Subject: Conflict of interest

We are selling our home and the buyer used his father who is a licensed home inspector. He has nitpicked the property to death for very minor things even though the property has been completely renovated. He has advised the buyer (his son) not to purchase the property and we have not been given a chance to repair anything noted in the inspection. Is this a conflict of interest? My father used to be a home inspector many years ago and said this home inspector violated ethics and should be barred from inspecting homes in the future.


Subject: Use of friend or relative

We had a home inspection done and it recommended the HVAC system be evaluated by an HVAC professional and a load calculation done to ensure its the right size. We hired an old family friend who is the best in the business and I called him Uncle. The sellers have now refused him entry to complete the load calculation that was almost complete and said we have to use a 3rd party that both agents approve of. Are they allowed to dictate who we use for this? Load calculations are strictly fact based and no opinions are even involved. Seems unfair I now have to pay 2 people for this.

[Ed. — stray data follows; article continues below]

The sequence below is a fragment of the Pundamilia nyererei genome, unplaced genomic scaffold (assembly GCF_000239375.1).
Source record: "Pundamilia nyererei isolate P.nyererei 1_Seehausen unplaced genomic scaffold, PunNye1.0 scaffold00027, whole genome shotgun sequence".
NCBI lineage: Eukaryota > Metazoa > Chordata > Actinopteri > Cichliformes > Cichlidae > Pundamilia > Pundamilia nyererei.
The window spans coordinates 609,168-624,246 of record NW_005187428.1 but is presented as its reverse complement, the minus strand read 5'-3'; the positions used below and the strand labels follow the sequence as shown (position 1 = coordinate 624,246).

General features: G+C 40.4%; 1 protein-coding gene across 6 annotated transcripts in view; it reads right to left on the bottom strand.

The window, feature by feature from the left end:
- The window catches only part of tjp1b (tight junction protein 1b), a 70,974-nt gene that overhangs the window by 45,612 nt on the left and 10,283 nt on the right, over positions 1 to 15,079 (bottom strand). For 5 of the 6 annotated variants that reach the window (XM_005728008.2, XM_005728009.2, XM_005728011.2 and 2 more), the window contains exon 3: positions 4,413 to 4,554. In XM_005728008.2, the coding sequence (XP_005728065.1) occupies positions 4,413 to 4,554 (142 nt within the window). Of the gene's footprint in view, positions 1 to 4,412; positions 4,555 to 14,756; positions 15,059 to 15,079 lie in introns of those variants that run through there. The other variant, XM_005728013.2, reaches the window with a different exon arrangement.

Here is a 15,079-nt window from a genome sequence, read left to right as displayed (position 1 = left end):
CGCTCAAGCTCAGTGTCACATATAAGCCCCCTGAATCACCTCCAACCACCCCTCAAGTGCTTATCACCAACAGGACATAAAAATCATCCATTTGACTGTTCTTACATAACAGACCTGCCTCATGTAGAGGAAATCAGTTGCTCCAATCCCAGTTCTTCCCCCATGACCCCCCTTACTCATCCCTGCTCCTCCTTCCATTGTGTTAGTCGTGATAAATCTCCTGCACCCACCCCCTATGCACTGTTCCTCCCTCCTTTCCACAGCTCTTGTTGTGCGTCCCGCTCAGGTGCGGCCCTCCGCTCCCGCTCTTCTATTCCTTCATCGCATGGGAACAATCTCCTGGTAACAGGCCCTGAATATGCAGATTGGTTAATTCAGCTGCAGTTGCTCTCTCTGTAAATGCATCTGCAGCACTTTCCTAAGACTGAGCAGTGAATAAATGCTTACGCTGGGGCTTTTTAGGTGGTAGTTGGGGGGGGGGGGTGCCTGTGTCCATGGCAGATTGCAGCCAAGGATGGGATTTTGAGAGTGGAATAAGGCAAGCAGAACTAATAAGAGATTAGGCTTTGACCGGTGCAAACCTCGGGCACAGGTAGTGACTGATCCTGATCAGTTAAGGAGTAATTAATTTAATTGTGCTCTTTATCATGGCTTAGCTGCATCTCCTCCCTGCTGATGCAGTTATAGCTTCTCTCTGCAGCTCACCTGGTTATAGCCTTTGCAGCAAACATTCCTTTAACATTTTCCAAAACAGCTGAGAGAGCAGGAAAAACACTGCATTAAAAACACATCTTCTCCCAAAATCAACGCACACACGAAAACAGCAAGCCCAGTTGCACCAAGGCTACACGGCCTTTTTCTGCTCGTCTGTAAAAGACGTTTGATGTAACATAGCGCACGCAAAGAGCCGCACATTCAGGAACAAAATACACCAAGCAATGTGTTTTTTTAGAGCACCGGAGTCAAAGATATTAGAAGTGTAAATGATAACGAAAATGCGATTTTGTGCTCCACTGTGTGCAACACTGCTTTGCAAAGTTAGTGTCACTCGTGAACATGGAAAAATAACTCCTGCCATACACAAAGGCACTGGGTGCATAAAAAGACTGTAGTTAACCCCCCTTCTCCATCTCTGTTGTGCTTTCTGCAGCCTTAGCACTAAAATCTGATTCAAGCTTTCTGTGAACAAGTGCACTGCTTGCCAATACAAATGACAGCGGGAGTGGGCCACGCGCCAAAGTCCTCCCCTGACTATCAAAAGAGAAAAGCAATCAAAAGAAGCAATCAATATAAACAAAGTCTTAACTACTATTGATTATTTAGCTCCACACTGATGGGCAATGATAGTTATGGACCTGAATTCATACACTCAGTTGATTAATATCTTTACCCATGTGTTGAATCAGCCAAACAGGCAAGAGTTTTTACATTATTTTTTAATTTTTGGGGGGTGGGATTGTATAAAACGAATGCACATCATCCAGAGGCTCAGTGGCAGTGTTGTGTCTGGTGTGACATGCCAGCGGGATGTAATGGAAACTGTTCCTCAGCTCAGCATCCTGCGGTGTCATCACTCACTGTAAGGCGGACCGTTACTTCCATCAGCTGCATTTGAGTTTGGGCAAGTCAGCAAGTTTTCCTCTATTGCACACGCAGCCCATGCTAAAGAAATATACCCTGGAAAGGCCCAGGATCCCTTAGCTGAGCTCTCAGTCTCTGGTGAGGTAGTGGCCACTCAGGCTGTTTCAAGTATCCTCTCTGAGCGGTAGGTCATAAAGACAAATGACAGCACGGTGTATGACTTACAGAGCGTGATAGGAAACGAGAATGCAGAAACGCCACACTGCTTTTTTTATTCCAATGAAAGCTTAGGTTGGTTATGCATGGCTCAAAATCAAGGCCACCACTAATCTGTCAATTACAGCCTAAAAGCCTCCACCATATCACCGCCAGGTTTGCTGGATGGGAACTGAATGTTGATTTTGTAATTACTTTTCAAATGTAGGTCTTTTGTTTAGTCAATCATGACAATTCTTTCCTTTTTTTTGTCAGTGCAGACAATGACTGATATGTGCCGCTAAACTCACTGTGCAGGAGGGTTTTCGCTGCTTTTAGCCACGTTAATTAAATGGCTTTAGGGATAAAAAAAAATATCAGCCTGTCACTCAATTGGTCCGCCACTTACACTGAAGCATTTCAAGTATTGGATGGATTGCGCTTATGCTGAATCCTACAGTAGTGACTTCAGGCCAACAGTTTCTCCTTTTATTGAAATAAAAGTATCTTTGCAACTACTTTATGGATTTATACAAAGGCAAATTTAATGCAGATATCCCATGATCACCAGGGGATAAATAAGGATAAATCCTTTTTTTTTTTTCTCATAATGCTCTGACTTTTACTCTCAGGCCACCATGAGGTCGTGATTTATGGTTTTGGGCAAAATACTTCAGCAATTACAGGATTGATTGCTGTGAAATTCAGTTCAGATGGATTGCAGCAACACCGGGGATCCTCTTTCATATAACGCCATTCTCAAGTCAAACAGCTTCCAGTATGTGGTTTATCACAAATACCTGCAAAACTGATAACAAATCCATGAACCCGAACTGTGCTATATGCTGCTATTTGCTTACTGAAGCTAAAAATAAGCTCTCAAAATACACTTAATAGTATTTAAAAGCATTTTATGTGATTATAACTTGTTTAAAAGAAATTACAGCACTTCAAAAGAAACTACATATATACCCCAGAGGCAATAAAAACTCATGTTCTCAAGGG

Tina Gleisner

Subject: Secondary home inspections

Fascinating situation & wondering where your realtor is because they should be managing this situation for you. My first reaction to your story is ... the homeowner knows there is a problem, and once that becomes publicly known, it must be disclosed to all future buyers. That might be why they're making the HVAC inspection impossible, to hide a problem they already know about & haven't disclosed.

Can't imagine why else they would want someone different, and it's not their call to pick when you're paying the bill ... so again, you have to wonder if they're serious about selling.


Subject: Relative

Can my daughter who is a certified inspector, inspect my new construction if she does not reside with me?

Bernard J. VanderGriendt

Subject: Conflict of interest.

if my home or property is sold to someone who is an inspector,